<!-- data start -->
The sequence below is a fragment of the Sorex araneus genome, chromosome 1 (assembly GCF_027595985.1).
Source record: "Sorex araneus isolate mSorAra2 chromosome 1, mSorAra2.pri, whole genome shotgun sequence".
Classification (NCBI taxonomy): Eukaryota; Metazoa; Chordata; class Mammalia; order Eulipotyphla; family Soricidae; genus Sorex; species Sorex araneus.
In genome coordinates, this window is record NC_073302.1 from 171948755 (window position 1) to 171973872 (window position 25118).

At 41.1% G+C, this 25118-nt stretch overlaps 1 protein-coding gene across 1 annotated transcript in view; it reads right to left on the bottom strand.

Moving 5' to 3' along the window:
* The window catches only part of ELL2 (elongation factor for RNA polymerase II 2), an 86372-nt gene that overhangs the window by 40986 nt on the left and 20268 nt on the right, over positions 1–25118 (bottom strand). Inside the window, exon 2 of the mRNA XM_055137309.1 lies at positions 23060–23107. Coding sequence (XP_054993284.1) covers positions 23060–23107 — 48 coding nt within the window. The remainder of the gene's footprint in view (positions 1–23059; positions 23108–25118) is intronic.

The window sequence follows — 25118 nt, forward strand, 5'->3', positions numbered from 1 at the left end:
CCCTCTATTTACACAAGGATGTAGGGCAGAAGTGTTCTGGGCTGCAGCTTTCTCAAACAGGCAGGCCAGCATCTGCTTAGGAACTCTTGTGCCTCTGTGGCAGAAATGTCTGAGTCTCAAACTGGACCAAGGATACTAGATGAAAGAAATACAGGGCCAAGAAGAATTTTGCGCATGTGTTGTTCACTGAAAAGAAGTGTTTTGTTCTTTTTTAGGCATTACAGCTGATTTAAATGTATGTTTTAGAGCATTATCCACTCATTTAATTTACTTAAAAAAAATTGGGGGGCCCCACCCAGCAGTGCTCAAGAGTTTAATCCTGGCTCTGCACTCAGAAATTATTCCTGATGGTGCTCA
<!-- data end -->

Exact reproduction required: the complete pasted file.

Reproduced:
The sequence below is a fragment of the Sorex araneus genome, chromosome 1 (assembly GCF_027595985.1).
Source record: "Sorex araneus isolate mSorAra2 chromosome 1, mSorAra2.pri, whole genome shotgun sequence".
Classification (NCBI taxonomy): Eukaryota; Metazoa; Chordata; class Mammalia; order Eulipotyphla; family Soricidae; genus Sorex; species Sorex araneus.
In genome coordinates, this window is record NC_073302.1 from 171948755 (window position 1) to 171973872 (window position 25118).

At 41.1% G+C, this 25118-nt stretch overlaps 1 protein-coding gene across 1 annotated transcript in view; it reads right to left on the bottom strand.

Moving 5' to 3' along the window:
* The window catches only part of ELL2 (elongation factor for RNA polymerase II 2), an 86372-nt gene that overhangs the window by 40986 nt on the left and 20268 nt on the right, over positions 1–25118 (bottom strand). Inside the window, exon 2 of the mRNA XM_055137309.1 lies at positions 23060–23107. Coding sequence (XP_054993284.1) covers positions 23060–23107 — 48 coding nt within the window. The remainder of the gene's footprint in view (positions 1–23059; positions 23108–25118) is intronic.

The window sequence follows — 25118 nt, forward strand, 5'->3', positions numbered from 1 at the left end:
CCCTCTATTTACACAAGGATGTAGGGCAGAAGTGTTCTGGGCTGCAGCTTTCTCAAACAGGCAGGCCAGCATCTGCTTAGGAACTCTTGTGCCTCTGTGGCAGAAATGTCTGAGTCTCAAACTGGACCAAGGATACTAGATGAAAGAAATACAGGGCCAAGAAGAATTTTGCGCATGTGTTGTTCACTGAAAAGAAGTGTTTTGTTCTTTTTTAGGCATTACAGCTGATTTAAATGTATGTTTTAGAGCATTATCCACTCATTTAATTTACTTAAAAAAAATTGGGGGGCCCCACCCAGCAGTGCTCAAGAGTTTAATCCTGGCTCTGCACTCAGAAATTATTCCTGATGGTGCTCA